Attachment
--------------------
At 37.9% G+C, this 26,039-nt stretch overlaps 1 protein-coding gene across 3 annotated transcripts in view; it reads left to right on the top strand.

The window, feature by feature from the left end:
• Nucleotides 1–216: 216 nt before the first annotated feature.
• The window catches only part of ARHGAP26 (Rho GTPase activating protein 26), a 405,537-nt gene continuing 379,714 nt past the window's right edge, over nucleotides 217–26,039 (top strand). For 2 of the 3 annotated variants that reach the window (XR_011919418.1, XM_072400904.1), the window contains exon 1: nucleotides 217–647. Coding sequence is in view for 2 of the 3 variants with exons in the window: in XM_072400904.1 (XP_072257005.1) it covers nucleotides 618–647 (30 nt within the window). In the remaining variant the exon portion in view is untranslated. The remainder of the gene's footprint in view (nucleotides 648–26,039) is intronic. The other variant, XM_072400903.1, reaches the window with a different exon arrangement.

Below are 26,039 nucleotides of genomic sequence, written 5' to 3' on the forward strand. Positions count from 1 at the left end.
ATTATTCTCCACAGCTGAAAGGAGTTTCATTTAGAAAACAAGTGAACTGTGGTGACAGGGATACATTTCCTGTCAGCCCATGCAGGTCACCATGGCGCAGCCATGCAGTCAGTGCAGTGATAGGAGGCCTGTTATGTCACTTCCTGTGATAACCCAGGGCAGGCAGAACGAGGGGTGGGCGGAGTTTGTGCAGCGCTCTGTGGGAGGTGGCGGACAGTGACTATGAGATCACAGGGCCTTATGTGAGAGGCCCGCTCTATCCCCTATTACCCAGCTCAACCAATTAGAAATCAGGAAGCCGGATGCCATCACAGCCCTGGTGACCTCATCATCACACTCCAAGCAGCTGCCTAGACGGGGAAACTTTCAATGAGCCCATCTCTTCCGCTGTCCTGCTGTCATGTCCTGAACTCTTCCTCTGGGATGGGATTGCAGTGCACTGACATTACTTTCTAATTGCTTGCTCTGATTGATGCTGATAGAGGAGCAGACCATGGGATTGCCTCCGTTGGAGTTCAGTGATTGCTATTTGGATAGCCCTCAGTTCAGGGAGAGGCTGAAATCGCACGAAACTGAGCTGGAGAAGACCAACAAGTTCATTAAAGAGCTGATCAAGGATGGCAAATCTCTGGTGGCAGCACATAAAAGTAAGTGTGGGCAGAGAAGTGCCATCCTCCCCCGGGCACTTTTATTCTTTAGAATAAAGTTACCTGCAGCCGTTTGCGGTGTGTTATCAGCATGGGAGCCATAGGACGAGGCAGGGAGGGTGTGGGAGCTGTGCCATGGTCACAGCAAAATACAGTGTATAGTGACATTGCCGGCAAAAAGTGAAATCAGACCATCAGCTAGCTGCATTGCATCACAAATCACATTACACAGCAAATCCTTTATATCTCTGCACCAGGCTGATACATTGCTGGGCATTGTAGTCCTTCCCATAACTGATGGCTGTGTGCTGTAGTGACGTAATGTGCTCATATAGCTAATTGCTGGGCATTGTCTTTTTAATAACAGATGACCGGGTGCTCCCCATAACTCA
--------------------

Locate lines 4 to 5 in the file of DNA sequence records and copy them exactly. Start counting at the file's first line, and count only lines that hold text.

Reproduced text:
• The window catches only part of ARHGAP26 (Rho GTPase activating protein 26), a 405,537-nt gene continuing 379,714 nt past the window's right edge, over nucleotides 217–26,039 (top strand). For 2 of the 3 annotated variants that reach the window (XR_011919418.1, XM_072400904.1), the window contains exon 1: nucleotides 217–647. Coding sequence is in view for 2 of the 3 variants with exons in the window: in XM_072400904.1 (XP_072257005.1) it covers nucleotides 618–647 (30 nt within the window). In the remaining variant the exon portion in view is untranslated. The remainder of the gene's footprint in view (nucleotides 648–26,039) is intronic. The other variant, XM_072400903.1, reaches the window with a different exon arrangement.

Below are 26,039 nucleotides of genomic sequence, written 5' to 3' on the forward strand. Positions count from 1 at the left end.